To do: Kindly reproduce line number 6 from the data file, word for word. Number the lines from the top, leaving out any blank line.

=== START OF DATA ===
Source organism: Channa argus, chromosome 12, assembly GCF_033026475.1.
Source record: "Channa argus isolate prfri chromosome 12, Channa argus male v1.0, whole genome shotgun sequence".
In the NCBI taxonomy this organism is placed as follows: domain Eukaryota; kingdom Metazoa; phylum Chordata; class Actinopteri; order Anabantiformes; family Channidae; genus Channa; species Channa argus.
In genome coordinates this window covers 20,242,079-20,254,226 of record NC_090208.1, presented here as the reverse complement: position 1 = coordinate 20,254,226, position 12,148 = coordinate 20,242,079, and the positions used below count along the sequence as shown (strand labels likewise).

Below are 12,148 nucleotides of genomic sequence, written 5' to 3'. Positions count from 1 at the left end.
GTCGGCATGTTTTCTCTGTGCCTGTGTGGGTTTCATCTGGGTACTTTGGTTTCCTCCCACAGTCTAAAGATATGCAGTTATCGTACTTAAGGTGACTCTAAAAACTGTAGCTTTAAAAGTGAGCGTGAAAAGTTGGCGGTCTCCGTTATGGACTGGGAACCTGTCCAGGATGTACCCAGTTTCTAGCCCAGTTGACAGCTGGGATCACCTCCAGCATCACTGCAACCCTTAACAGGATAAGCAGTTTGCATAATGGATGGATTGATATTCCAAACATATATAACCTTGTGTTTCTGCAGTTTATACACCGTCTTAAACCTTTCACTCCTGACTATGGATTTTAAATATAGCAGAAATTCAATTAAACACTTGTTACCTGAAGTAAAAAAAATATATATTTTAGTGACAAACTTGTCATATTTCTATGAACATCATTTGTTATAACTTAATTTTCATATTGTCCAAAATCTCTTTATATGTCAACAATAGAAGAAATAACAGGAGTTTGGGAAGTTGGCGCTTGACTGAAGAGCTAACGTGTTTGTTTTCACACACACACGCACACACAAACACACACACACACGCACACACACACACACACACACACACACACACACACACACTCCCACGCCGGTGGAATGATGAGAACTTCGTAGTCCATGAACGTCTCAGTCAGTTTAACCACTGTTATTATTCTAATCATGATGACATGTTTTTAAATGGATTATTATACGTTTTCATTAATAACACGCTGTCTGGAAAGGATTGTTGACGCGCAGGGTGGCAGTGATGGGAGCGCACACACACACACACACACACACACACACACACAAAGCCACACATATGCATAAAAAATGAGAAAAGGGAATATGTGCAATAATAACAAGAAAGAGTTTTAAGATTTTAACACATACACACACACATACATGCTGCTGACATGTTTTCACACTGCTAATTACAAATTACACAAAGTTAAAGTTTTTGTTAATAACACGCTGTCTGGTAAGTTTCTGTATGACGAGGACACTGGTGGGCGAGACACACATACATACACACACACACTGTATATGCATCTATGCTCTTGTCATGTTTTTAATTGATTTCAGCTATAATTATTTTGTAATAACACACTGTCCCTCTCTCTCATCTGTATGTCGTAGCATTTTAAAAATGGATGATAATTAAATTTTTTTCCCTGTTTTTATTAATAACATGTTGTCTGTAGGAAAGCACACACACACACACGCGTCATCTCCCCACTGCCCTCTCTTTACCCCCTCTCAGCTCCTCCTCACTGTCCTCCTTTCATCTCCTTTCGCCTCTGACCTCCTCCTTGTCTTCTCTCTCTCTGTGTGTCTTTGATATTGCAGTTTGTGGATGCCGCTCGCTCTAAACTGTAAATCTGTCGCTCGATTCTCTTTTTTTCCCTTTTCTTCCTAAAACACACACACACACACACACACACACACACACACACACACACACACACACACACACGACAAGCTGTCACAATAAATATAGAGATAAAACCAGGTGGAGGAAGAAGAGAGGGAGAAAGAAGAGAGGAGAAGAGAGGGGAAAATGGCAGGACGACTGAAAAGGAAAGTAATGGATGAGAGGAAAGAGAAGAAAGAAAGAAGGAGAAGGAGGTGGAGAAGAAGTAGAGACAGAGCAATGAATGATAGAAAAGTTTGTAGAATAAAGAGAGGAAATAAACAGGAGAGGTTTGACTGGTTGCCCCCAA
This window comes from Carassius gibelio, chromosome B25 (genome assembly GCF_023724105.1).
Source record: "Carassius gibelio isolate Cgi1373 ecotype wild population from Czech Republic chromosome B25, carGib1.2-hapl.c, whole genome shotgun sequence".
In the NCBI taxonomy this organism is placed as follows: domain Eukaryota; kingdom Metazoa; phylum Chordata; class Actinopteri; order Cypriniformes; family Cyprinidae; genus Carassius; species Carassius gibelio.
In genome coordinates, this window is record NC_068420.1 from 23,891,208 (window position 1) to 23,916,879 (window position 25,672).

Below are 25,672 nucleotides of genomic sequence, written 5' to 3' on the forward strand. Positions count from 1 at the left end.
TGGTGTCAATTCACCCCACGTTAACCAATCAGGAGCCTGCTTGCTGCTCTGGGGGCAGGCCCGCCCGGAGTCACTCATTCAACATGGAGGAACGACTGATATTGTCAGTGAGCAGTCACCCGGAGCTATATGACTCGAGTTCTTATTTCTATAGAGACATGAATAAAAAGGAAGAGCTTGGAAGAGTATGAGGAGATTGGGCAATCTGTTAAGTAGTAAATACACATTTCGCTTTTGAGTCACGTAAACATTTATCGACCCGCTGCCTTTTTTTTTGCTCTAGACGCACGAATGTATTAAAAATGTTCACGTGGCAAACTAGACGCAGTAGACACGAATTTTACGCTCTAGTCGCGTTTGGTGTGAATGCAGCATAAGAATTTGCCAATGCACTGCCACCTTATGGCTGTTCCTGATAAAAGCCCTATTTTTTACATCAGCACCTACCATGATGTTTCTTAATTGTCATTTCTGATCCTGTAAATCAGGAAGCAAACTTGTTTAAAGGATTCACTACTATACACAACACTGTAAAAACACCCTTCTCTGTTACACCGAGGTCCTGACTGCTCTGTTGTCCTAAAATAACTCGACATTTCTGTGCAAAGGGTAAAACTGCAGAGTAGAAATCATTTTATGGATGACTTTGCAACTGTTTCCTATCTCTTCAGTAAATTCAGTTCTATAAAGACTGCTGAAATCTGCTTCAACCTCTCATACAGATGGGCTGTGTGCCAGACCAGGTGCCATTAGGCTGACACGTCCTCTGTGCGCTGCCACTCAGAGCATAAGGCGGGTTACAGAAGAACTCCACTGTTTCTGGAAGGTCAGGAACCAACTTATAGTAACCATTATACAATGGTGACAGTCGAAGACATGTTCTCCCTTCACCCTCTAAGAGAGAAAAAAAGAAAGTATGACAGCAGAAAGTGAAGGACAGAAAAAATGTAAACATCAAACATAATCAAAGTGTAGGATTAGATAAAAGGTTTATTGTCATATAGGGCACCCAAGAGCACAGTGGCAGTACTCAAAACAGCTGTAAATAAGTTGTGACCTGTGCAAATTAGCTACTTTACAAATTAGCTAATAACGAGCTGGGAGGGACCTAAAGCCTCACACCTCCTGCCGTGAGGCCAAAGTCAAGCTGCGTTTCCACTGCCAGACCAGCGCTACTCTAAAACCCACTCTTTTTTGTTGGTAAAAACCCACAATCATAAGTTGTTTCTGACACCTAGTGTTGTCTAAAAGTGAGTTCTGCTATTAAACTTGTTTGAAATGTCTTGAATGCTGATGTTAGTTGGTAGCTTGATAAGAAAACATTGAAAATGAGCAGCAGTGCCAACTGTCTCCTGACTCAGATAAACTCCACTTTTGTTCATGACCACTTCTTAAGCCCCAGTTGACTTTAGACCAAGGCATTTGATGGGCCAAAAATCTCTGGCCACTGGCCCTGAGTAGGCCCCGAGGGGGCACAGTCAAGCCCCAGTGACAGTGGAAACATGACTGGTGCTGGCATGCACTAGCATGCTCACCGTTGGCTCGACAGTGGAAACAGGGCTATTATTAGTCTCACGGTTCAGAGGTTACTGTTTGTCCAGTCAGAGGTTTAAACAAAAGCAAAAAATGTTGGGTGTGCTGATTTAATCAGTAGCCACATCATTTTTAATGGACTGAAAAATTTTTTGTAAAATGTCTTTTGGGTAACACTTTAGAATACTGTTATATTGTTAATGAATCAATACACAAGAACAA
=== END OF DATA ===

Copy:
GTCGGCATGTTTTCTCTGTGCCTGTGTGGGTTTCATCTGGGTACTTTGGTTTCCTCCCACAGTCTAAAGATATGCAGTTATCGTACTTAAGGTGACTCTAAAAACTGTAGCTTTAAAAGTGAGCGTGAAAAGTTGGCGGTCTCCGTTATGGACTGGGAACCTGTCCAGGATGTACCCAGTTTCTAGCCCAGTTGACAGCTGGGATCACCTCCAGCATCACTGCAACCCTTAACAGGATAAGCAGTTTGCATAATGGATGGATTGATATTCCAAACATATATAACCTTGTGTTTCTGCAGTTTATACACCGTCTTAAACCTTTCACTCCTGACTATGGATTTTAAATATAGCAGAAATTCAATTAAACACTTGTTACCTGAAGTAAAAAAAATATATATTTTAGTGACAAACTTGTCATATTTCTATGAACATCATTTGTTATAACTTAATTTTCATATTGTCCAAAATCTCTTTATATGTCAACAATAGAAGAAATAACAGGAGTTTGGGAAGTTGGCGCTTGACTGAAGAGCTAACGTGTTTGTTTTCACACACACACGCACACACAAACACACACACACACGCACACACACACACACACACACACACACACACACACACACTCCCACGCCGGTGGAATGATGAGAACTTCGTAGTCCATGAACGTCTCAGTCAGTTTAACCACTGTTATTATTCTAATCATGATGACATGTTTTTAAATGGATTATTATACGTTTTCATTAATAACACGCTGTCTGGAAAGGATTGTTGACGCGCAGGGTGGCAGTGATGGGAGCGCACACACACACACACACACACACACACACACACAAAGCCACACATATGCATAAAAAATGAGAAAAGGGAATATGTGCAATAATAACAAGAAAGAGTTTTAAGATTTTAACACATACACACACACATACATGCTGCTGACATGTTTTCACACTGCTAATTACAAATTACACAAAGTTAAAGTTTTTGTTAATAACACGCTGTCTGGTAAGTTTCTGTATGACGAGGACACTGGTGGGCGAGACACACATACATACACACACACACTGTATATGCATCTATGCTCTTGTCATGTTTTTAATTGATTTCAGCTATAATTATTTTGTAATAACACACTGTCCCTCTCTCTCATCTGTATGTCGTAGCATTTTAAAAATGGATGATAATTAAATTTTTTTCCCTGTTTTTATTAATAACATGTTGTCTGTAGGAAAGCACACACACACACACGCGTCATCTCCCCACTGCCCTCTCTTTACCCCCTCTCAGCTCCTCCTCACTGTCCTCCTTTCATCTCCTTTCGCCTCTGACCTCCTCCTTGTCTTCTCTCTCTCTGTGTGTCTTTGATATTGCAGTTTGTGGATGCCGCTCGCTCTAAACTGTAAATCTGTCGCTCGATTCTCTTTTTTTCCCTTTTCTTCCTAAAACACACACACACACACACACACACACACACACACACACACACACACACACACACACGACAAGCTGTCACAATAAATATAGAGATAAAACCAGGTGGAGGAAGAAGAGAGGGAGAAAGAAGAGAGGAGAAGAGAGGGGAAAATGGCAGGACGACTGAAAAGGAAAGTAATGGATGAGAGGAAAGAGAAGAAAGAAAGAAGGAGAAGGAGGTGGAGAAGAAGTAGAGACAGAGCAATGAATGATAGAAAAGTTTGTAGAATAAAGAGAGGAAATAAACAGGAGAGGTTTGACTGGTTGCCCCCAA